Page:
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Wausau will offer residents filters, bottled water as city seeks long-term fix for PFAS in water

City leaders say they're working to ensure new water treatment plant eliminates 'forever chemicals'

Wausau Water Treatment facility, Feb. 15, 2022
State officials are recommending Wausau residents reduce their exposure to potentially harmful chemicals by limiting or filtering city water after all city wells were found to have elevated PFAS levels. Rob Mentzer/WPR

Wausau residents will have new options for safe drinking water after the City Council voted to fund distribution of water filters and bottled water to residents.

The vote comes just over a month after the city discovered that all of its city wells contained the harmful “forever chemicals” known as PFAS at rates above recommendations from the state’s Department of Health Services.

Wausau is one of dozens of communities to find elevated levels of the chemicals, scientifically known as perfluoroalkyl and polyfluoroalkyl substances, which are found in some household and industrial products. Over time, the chemicals can build up in the body and lead to problems such as infertility in women and testicular cancer in men.

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Wausau is in the process of building a new water treatment plant that city officials said will remove PFAS from city water. Officials said that plant is expected to come online in August or September, but it wasn’t designed with PFAS treatment in mind, and the city is still working on designs that will give it that capability.

In the meantime, the city will spend up to $150,000 on bottled water and home water filters that will be made available to residents as a partial short-term fix.

For low-income individuals, free bottled water is already being distributed locally by nonprofit agencies. The city has yet to release details on how it will distribute the filters.

Wausau’s latest actions to address its water problem came just after state Attorney General Josh Kaul announced a lawsuit against two companies officials say caused water in northeastern Wisconsin to be polluted with PFAS.

Wausau hasn’t disclosed the potential source of its PFAS contamination.

The effects of PFAS exposure are cumulative, and the amount that constitutes an unsafe standard is contested. DHS recommends people take steps to reduce their exposure to water with PFAS at more than 20 parts per trillion, and Wausau took action last month after testing found that all city water sources exceeded that amount. At that time, officials with the state Department of Natural Resources also recommended a standard of 20 parts per trillion.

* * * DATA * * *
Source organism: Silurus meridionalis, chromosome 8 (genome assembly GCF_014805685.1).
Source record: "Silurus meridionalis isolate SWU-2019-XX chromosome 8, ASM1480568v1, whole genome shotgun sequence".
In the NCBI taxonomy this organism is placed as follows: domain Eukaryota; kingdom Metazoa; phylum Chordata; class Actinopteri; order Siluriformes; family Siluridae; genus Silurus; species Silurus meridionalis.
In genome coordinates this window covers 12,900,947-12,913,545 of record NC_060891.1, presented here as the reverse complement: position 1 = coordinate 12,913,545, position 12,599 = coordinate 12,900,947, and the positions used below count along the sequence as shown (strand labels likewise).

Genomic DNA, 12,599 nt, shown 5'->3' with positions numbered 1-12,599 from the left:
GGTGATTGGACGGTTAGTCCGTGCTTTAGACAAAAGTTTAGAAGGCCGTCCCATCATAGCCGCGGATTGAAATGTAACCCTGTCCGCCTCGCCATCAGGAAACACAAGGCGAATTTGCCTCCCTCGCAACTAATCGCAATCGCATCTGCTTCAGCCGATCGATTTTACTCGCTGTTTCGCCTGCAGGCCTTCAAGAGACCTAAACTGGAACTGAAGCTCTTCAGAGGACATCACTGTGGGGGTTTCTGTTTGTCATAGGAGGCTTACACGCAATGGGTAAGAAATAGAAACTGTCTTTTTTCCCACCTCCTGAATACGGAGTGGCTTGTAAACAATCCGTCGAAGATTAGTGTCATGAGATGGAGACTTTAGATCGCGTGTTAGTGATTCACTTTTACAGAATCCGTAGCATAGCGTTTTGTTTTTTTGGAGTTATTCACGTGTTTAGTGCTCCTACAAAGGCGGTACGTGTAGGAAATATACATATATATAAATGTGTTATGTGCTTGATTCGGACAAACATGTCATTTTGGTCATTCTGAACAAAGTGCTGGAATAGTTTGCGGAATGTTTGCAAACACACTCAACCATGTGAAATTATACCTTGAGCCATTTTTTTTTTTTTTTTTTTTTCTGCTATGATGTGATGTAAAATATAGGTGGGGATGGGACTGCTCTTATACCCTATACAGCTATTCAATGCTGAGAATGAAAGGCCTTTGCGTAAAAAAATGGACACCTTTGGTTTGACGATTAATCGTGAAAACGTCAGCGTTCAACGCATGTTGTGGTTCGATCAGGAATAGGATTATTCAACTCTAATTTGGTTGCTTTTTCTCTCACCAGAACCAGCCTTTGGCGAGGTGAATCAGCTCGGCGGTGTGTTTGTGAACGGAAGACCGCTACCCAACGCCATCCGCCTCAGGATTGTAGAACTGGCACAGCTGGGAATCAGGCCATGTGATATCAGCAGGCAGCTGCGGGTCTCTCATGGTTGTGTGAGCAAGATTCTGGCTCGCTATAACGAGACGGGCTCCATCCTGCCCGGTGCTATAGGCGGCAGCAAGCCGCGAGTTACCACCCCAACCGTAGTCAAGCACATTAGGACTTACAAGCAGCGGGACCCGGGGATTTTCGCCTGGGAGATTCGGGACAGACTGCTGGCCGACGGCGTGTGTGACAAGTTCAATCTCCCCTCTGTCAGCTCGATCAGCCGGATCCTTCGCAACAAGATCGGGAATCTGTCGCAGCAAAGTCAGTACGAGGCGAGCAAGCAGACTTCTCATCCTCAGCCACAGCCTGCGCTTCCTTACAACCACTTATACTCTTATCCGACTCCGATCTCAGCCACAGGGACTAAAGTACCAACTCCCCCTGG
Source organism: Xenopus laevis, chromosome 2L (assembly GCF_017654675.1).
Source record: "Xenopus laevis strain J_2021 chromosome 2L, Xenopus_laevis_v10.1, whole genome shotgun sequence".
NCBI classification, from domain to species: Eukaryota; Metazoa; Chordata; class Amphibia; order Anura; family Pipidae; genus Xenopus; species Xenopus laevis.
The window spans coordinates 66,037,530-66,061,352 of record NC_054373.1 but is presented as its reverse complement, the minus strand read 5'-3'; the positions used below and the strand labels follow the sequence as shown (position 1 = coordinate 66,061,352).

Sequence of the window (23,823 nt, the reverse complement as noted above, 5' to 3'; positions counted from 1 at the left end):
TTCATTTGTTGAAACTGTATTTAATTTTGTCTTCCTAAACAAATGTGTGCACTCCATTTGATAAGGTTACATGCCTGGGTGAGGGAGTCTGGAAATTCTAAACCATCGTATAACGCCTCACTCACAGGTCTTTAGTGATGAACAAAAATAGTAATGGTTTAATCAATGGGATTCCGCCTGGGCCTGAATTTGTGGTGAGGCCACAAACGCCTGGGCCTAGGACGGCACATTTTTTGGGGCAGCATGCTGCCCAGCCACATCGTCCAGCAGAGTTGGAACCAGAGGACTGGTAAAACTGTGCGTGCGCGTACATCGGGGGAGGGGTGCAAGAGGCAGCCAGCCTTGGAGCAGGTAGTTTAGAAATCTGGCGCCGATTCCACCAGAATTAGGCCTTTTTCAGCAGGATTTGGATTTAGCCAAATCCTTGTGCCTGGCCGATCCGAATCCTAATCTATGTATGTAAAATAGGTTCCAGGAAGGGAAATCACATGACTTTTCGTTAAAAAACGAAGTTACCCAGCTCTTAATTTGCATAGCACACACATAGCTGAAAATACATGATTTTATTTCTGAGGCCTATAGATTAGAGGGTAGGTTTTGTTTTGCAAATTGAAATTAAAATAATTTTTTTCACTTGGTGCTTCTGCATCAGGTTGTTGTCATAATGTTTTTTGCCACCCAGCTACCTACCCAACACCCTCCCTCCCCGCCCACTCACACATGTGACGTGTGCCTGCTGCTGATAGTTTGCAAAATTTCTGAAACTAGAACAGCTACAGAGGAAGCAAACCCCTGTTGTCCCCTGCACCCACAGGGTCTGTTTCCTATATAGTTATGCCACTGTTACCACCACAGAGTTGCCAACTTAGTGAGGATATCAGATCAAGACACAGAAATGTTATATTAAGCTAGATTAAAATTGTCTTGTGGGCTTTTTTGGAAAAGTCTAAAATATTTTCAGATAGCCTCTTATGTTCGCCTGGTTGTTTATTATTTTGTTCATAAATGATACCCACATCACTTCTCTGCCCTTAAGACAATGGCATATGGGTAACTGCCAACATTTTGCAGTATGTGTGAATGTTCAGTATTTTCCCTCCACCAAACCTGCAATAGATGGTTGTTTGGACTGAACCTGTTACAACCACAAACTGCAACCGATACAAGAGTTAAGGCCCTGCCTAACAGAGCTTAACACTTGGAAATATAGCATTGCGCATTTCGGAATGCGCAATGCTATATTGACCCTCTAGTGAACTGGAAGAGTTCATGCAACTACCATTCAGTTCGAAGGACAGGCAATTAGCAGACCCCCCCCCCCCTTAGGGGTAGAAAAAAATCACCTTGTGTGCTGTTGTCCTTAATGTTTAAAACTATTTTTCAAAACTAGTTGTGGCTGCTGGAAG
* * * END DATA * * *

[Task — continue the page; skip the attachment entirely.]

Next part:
But late last month, the state’s Natural Resources Board, or NRB, rejected that recommendation and voted to weaken state standards, adopting the federal standard of 70 parts per trillion rather than the lower levels already in place in some other states.

At that meeting, NRB member Terry Hilgenber mocked DHS and what he called the “People’s Republic of Madison” for various health restrictions — including COVID-19 precautions and PFAS regulation. Fred Prehn, another NRB member and former chair who is a Wausau dentist has refused to leave his position on the board even though his term expired in May, said Wausau’s actions had incited “hysteria” among residents.

There was little evidence in Wausau for that claim. At a meeting this month of a Wausau City Council committee, Council Member Lisa Rasmussen said her constituents were mostly looking ahead to Wausau’s new water treatment facility.

“I think I’ve had one or two people out of my neighborhood who have really wanted an alternative source in the interim,” Rasmussen said.

At the same time though, she said the city is facing what she called a “a crisis of confidence in our utility,” which the plan to distribute water and water filters is meant to address.

In a statement, Wausau Mayor Katie Rosenberg said the city will continue to work toward the goal of providing water at less than 20 parts per trillion of PFAS “as quickly as possible.”

The next step for Wausau will be to ensure that its new water treatment plant can remove the chemicals from its water. At a Wausau City Council meeting, Eric Lindemann , public works director, said the city is pioneering a new approach.

“There are no PFAS-removal drinking water treatment systems in Wisconsin. There are none. And so right now, Wausau is at the forefront of this,” Lindemann said.

The city will fund a pilot study to determine how best to treat its water for PFAS at the new plant.

In her statement, Rosenberg said Wausau’s “long-term goal is to provide drinking water with no detectable levels of PFAS.”